Cutting Edge

December 10, 1999

Well into the next century, thousands will

still be suffering Chernobyl's legacy: contaminated soil poisoning the food chain 'It was estimated that radiocaesium concentrations in fish in Lake Kozhanovskoe, Russia, will remain

above the recommended maximum

limit for consumption for 50 years or more from now' Chernobyl's radioactive legacy still affects the lives of hundreds of thousands of people living in and around the contaminated zones 13 years after the accident in reactor No 4.

I have been working on long-term mobility of Chernobyl radionuclides since doing an applied mathematics PhD in this field. In joint studies with teams from the former Soviet Union (FSU) countries, I and other scientists at the Centre for Ecology and Hydrology have found that some food products from these affected areas will remain contaminated well into the next century.

Many of the radioactive elements released by the accident have long since decayed, but their effects are still seen in the children being treated for thyroid cancer caused by their early exposure to radioactive iodine. At present, and for the foreseeable future, most of the radiation in the Chernobyl area comes from radiocaesium (Cs-137). This has a physical half-life of 30 years: in 2016 half of the Cs-137 released by Chernobyl will still be in the environment. Because of its chemical similarity to potassium, Cs-137 is strongly accumulated by plants and animals.

No increase in cancer rates has so far been observed in the Chernobyl-affected populations as a result of exposure to Cs-137, but the contamination has had a devastating effect. Thousands of square kilometres of land in Belarus, Russia and Ukraine still cannot be used for agriculture and have been defined as areas of strict radiation control. Populations of towns have been relocated. Studies have shown that contamination of land and foodstuffs by Cs-137 will be a long-term problem.

After a nuclear accident, ecosystems have a self-cleaning capacity: radiocaesium becomes immobilised in the soil so that it becomes less easily accumulated. Before Chernobyl, most scientists believed that the soil immobilisation process was so strong that contamination of foodstuffs would not be long-lived.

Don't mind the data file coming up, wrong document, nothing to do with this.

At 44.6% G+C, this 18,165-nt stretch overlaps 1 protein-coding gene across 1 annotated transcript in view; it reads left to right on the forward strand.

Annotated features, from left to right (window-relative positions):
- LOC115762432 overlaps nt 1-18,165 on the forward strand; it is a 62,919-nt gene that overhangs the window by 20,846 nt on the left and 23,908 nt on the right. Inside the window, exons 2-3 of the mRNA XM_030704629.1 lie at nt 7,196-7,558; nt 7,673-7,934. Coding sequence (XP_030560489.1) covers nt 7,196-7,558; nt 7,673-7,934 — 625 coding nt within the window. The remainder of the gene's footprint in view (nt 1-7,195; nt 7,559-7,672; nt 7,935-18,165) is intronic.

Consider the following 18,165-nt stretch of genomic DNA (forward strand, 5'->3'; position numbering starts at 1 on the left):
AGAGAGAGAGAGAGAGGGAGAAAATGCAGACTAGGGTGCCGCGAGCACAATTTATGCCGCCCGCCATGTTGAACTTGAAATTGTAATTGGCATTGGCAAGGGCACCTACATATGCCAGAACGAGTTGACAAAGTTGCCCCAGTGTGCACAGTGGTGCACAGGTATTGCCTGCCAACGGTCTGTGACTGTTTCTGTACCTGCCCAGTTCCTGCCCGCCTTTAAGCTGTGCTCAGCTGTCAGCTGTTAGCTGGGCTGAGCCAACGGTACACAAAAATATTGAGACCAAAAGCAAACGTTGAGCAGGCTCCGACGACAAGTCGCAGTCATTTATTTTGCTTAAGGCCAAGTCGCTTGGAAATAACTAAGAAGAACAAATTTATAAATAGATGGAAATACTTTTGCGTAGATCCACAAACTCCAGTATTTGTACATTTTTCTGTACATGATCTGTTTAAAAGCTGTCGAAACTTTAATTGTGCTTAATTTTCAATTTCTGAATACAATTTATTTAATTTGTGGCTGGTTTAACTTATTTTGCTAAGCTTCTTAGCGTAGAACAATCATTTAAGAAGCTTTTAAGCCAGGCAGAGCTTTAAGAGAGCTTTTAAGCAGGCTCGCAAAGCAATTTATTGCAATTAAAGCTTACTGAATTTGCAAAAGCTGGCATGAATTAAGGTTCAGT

In joint studies, projects funded by the European Commission, UK and FSU scientists have found that radiocaesium is not completely immobilised by the soil. In a project I coordinated, it was estimated that Cs-137 activity concentrations in fish in Lake Kozhanovskoe, Russia, will remain above the recommended maximum limit for consumption for 50 years or more from now. Similar studies by CEH's Merlewood laboratory have shown that restrictions on mushroom consumption will need to continue until 2150.

It comes as a surprise to many people to find that the current exposure to radiation of people living in and around the affected areas is relatively low. Radiation experts expect only a very small increase in people's cancer risk. In most cases, radioactive doses are less than many people in Europe receive from natural "background" radiation. But small health risks can have enormous social and economic consequences. A major problem in dealing with the long-term effects of the accident is the public's overestimation of the radiation risk. An International Atomic Energy Agency study found the psychological effects of Chernobyl to be wholly disproportionate to the biological significance of the radiation. Populations in the contaminated areas have been shown to have higher levels of stress, worse perceived health and greater use of medical facilities than similar unaffected populations.

The challenge for scientists now is to determine how best to manage these contaminated areas in the decades to come. A key element of this management strategy is an information and education programme for the people who have to live with Chernobyl's radioactive legacy. Jim Smith, Centre for Ecology and Hydrology,

Natural Environment Research Council, East Stoke, Wareham, Dorset.

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